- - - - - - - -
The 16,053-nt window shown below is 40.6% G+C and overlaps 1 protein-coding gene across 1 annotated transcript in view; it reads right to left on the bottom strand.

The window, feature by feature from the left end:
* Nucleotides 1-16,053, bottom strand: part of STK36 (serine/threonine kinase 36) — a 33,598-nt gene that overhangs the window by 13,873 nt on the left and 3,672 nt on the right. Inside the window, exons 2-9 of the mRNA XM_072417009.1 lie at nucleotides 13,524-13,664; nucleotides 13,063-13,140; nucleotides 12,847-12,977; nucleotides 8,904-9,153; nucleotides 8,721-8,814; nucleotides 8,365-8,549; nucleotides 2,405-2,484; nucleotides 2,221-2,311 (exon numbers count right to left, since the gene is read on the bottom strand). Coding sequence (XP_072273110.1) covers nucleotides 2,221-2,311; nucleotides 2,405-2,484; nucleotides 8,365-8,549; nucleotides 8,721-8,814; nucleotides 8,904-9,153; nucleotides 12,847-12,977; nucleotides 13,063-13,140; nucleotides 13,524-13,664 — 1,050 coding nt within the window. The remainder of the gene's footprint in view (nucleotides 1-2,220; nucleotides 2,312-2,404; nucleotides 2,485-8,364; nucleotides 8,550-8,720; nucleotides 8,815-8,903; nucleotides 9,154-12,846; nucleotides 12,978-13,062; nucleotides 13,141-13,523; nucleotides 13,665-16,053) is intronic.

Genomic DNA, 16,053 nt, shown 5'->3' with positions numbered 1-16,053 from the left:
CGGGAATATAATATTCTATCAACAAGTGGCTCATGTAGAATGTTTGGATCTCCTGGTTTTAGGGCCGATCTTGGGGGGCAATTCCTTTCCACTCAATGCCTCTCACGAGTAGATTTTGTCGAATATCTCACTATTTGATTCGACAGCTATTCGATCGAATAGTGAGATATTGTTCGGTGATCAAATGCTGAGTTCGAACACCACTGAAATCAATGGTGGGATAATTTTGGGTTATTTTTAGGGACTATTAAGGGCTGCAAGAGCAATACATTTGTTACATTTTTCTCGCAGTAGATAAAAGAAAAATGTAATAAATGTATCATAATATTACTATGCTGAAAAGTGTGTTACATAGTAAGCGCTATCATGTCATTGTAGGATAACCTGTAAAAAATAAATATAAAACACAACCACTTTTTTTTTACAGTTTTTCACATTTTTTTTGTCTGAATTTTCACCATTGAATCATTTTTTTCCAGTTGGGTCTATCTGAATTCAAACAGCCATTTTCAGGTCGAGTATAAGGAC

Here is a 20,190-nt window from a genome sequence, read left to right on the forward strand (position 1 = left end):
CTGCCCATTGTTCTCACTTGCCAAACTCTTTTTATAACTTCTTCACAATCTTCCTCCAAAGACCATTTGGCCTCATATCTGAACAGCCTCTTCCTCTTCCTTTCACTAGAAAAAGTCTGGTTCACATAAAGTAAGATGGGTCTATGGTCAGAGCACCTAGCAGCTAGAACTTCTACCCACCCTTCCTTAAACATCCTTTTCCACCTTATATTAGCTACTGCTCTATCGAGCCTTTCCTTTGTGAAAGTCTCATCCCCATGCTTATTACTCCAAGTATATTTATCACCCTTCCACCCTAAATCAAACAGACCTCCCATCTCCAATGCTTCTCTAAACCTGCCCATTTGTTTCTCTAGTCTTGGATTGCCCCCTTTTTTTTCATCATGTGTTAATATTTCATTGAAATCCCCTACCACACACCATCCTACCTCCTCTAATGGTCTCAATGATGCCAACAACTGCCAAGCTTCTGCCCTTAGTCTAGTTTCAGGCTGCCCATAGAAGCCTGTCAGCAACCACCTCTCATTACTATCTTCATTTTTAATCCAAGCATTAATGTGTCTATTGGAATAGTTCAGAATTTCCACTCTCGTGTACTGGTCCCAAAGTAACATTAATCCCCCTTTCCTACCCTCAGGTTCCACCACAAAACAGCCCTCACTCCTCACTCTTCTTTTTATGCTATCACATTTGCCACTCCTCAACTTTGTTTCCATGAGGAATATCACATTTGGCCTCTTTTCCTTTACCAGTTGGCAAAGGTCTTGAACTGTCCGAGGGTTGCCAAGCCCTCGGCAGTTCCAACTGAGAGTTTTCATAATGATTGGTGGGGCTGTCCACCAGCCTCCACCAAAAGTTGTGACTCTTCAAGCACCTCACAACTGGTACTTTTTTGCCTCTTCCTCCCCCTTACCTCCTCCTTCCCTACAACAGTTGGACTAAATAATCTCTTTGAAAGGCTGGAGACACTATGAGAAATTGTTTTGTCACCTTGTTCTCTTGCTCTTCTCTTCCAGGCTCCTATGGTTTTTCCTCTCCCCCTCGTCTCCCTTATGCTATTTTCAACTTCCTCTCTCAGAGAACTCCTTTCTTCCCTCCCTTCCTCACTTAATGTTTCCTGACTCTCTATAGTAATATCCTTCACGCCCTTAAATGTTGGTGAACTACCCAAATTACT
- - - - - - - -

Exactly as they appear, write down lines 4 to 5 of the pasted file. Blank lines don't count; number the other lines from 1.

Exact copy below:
Genomic DNA, 16,053 nt, shown 5'->3' with positions numbered 1-16,053 from the left:
CGGGAATATAATATTCTATCAACAAGTGGCTCATGTAGAATGTTTGGATCTCCTGGTTTTAGGGCCGATCTTGGGGGGCAATTCCTTTCCACTCAATGCCTCTCACGAGTAGATTTTGTCGAATATCTCACTATTTGATTCGACAGCTATTCGATCGAATAGTGAGATATTGTTCGGTGATCAAATGCTGAGTTCGAACACCACTGAAATCAATGGTGGGATAATTTTGGGTTATTTTTAGGGACTATTAAGGGCTGCAAGAGCAATACATTTGTTACATTTTTCTCGCAGTAGATAAAAGAAAAATGTAATAAATGTATCATAATATTACTATGCTGAAAAGTGTGTTACATAGTAAGCGCTATCATGTCATTGTAGGATAACCTGTAAAAAATAAATATAAAACACAACCACTTTTTTTTTACAGTTTTTCACATTTTTTTTGTCTGAATTTTCACCATTGAATCATTTTTTTCCAGTTGGGTCTATCTGAATTCAAACAGCCATTTTCAGGTCGAGTATAAGGAC